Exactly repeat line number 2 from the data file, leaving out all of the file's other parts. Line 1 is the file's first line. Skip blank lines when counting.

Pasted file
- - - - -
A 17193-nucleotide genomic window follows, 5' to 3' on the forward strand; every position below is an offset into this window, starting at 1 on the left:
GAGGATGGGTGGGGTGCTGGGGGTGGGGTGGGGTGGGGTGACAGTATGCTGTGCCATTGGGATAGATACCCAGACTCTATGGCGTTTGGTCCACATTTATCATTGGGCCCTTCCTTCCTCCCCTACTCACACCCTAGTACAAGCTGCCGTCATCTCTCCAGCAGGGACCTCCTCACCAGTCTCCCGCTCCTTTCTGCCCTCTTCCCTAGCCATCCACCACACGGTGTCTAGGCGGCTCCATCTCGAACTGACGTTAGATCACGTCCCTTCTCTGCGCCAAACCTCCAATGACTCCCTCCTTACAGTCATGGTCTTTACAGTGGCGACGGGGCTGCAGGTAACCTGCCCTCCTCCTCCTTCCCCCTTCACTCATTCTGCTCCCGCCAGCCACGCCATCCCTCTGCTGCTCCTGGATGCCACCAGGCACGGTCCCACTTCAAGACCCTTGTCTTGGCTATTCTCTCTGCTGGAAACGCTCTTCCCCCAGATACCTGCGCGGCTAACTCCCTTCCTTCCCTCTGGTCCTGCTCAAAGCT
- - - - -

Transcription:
GAGGATGGGTGGGGTGCTGGGGGTGGGGTGGGGTGGGGTGACAGTATGCTGTGCCATTGGGATAGATACCCAGACTCTATGGCGTTTGGTCCACATTTATCATTGGGCCCTTCCTTCCTCCCCTACTCACACCCTAGTACAAGCTGCCGTCATCTCTCCAGCAGGGACCTCCTCACCAGTCTCCCGCTCCTTTCTGCCCTCTTCCCTAGCCATCCACCACACGGTGTCTAGGCGGCTCCATCTCGAACTGACGTTAGATCACGTCCCTTCTCTGCGCCAAACCTCCAATGACTCCCTCCTTACAGTCATGGTCTTTACAGTGGCGACGGGGCTGCAGGTAACCTGCCCTCCTCCTCCTTCCCCCTTCACTCATTCTGCTCCCGCCAGCCACGCCATCCCTCTGCTGCTCCTGGATGCCACCAGGCACGGTCCCACTTCAAGACCCTTGTCTTGGCTATTCTCTCTGCTGGAAACGCTCTTCCCCCAGATACCTGCGCGGCTAACTCCCTTCCTTCCCTCTGGTCCTGCTCAAAGCT